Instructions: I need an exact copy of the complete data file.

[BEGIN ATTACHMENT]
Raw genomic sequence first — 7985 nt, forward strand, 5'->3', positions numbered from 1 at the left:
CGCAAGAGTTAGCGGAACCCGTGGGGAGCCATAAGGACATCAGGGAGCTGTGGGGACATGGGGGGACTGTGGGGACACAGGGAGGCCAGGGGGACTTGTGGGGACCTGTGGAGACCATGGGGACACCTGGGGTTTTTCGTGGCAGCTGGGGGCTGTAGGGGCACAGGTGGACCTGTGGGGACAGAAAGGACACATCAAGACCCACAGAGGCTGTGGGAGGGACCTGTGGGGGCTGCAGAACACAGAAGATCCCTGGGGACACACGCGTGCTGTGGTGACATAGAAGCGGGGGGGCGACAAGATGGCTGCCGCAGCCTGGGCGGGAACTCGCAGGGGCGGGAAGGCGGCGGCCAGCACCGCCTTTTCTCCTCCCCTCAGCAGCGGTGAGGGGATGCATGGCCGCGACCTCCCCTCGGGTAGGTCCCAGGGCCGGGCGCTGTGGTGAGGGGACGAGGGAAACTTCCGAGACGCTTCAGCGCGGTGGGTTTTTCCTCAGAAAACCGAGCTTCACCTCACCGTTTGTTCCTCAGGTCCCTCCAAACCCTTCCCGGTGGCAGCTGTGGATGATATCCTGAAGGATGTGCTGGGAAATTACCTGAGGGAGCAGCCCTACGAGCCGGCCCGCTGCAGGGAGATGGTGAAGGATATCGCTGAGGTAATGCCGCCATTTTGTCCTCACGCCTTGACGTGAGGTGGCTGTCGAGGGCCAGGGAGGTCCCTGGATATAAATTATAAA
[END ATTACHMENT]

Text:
Raw genomic sequence first — 7985 nt, forward strand, 5'->3', positions numbered from 1 at the left:
CGCAAGAGTTAGCGGAACCCGTGGGGAGCCATAAGGACATCAGGGAGCTGTGGGGACATGGGGGGACTGTGGGGACACAGGGAGGCCAGGGGGACTTGTGGGGACCTGTGGAGACCATGGGGACACCTGGGGTTTTTCGTGGCAGCTGGGGGCTGTAGGGGCACAGGTGGACCTGTGGGGACAGAAAGGACACATCAAGACCCACAGAGGCTGTGGGAGGGACCTGTGGGGGCTGCAGAACACAGAAGATCCCTGGGGACACACGCGTGCTGTGGTGACATAGAAGCGGGGGGGCGACAAGATGGCTGCCGCAGCCTGGGCGGGAACTCGCAGGGGCGGGAAGGCGGCGGCCAGCACCGCCTTTTCTCCTCCCCTCAGCAGCGGTGAGGGGATGCATGGCCGCGACCTCCCCTCGGGTAGGTCCCAGGGCCGGGCGCTGTGGTGAGGGGACGAGGGAAACTTCCGAGACGCTTCAGCGCGGTGGGTTTTTCCTCAGAAAACCGAGCTTCACCTCACCGTTTGTTCCTCAGGTCCCTCCAAACCCTTCCCGGTGGCAGCTGTGGATGATATCCTGAAGGATGTGCTGGGAAATTACCTGAGGGAGCAGCCCTACGAGCCGGCCCGCTGCAGGGAGATGGTGAAGGATATCGCTGAGGTAATGCCGCCATTTTGTCCTCACGCCTTGACGTGAGGTGGCTGTCGAGGGCCAGGGAGGTCCCTGGATATAAATTATAAA